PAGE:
Our Lord's fame had spread abroad, and evidently divine providence had much to do with this entire arrangement, the meeting of the two companies, etc. Many of the people broke off branches of the date-palm [R3538 : page 108] trees growing in that vicinity, fernlike in shape and sometimes ten feet long. These were symbols of rejoicing and honor, symbols representing in this case that our Lord was the hero of the hour, whom they delighted to distinguish. At the meeting, there was a joyous uproar of praise and thankfulness to God; they were carried away with the enthusiasm of the moment. They spread the palm branches before the beast upon which our Lord sat, and those who had no palm branches spread their outer garments as an honor to the one who thus rode triumphantly, and picking up their palm branches and garments after our Lord's beast had walked over them they went ahead with these and strewed them afresh, thus in every way seeking to do honor to the one whom God had so signally recognized. In doing this the people were but expressing the pent-up feelings of their hearts.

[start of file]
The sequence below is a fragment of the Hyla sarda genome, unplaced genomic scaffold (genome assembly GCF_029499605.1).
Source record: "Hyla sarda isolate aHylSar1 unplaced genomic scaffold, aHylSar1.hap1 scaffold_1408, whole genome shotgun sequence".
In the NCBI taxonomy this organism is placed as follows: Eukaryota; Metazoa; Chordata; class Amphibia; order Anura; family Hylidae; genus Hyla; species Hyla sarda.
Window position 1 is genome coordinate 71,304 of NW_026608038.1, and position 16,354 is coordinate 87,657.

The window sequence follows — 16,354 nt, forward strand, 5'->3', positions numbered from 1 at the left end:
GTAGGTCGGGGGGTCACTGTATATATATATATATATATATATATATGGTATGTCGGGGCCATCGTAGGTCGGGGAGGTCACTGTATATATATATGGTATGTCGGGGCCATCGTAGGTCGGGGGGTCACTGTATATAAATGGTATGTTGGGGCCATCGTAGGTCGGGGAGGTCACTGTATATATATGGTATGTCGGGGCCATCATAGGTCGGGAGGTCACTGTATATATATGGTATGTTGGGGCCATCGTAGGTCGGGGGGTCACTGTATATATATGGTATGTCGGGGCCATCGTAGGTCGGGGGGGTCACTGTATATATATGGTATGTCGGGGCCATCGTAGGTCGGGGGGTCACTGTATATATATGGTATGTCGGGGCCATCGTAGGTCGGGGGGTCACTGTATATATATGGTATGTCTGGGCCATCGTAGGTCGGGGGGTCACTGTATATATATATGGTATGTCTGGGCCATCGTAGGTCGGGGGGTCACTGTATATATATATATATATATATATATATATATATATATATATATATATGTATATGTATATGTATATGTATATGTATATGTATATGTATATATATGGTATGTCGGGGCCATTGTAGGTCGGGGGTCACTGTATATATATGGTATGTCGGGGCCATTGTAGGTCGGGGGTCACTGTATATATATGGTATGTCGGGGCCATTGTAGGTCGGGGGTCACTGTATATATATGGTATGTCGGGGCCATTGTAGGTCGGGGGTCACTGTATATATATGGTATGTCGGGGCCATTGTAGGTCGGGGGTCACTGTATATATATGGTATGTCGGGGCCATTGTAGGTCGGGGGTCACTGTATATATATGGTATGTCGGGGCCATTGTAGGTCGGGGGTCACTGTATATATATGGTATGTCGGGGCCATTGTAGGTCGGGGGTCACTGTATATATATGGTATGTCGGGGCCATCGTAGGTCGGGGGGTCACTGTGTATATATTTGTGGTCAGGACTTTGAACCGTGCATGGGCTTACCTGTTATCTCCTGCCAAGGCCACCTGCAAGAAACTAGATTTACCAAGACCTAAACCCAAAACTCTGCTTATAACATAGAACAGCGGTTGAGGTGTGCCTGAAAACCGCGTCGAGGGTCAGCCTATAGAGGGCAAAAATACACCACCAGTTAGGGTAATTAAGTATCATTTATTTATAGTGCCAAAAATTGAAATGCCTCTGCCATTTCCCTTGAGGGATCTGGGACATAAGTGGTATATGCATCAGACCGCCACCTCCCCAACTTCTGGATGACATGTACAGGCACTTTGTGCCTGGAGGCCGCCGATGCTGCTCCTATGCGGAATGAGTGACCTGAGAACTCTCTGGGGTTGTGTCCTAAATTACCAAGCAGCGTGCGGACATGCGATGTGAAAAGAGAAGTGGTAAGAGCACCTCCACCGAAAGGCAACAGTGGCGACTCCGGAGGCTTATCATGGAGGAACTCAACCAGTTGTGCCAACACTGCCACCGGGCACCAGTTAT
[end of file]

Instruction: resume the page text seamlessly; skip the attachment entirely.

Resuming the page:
For over sixteen centuries, since they had come into Canaan, they had been waiting for Messiah and the glorious fulfilment of the Oath-Bound Covenant made to Abraham, confirmed to Isaac and Jacob and their posterity. The majestic personality of our Lord fitted to their grandest conceptions of Immanuel, and had been attested by the wonderful miracles of which they had heard, the most prominent of which was evidenced before their eyes in the person of Lazarus and those who had borne testimony that they had seen him come forth from the tomb after he had been dead four days. Their hearts were right; they had not yet been spoiled by the doubts and fears of human wisdom, which in the worldly wise insisted upon seeing the money, and the soldiers, and corresponding influence before it could believe in or accept any one as the Messiah, the Deliverer from the Roman yoke.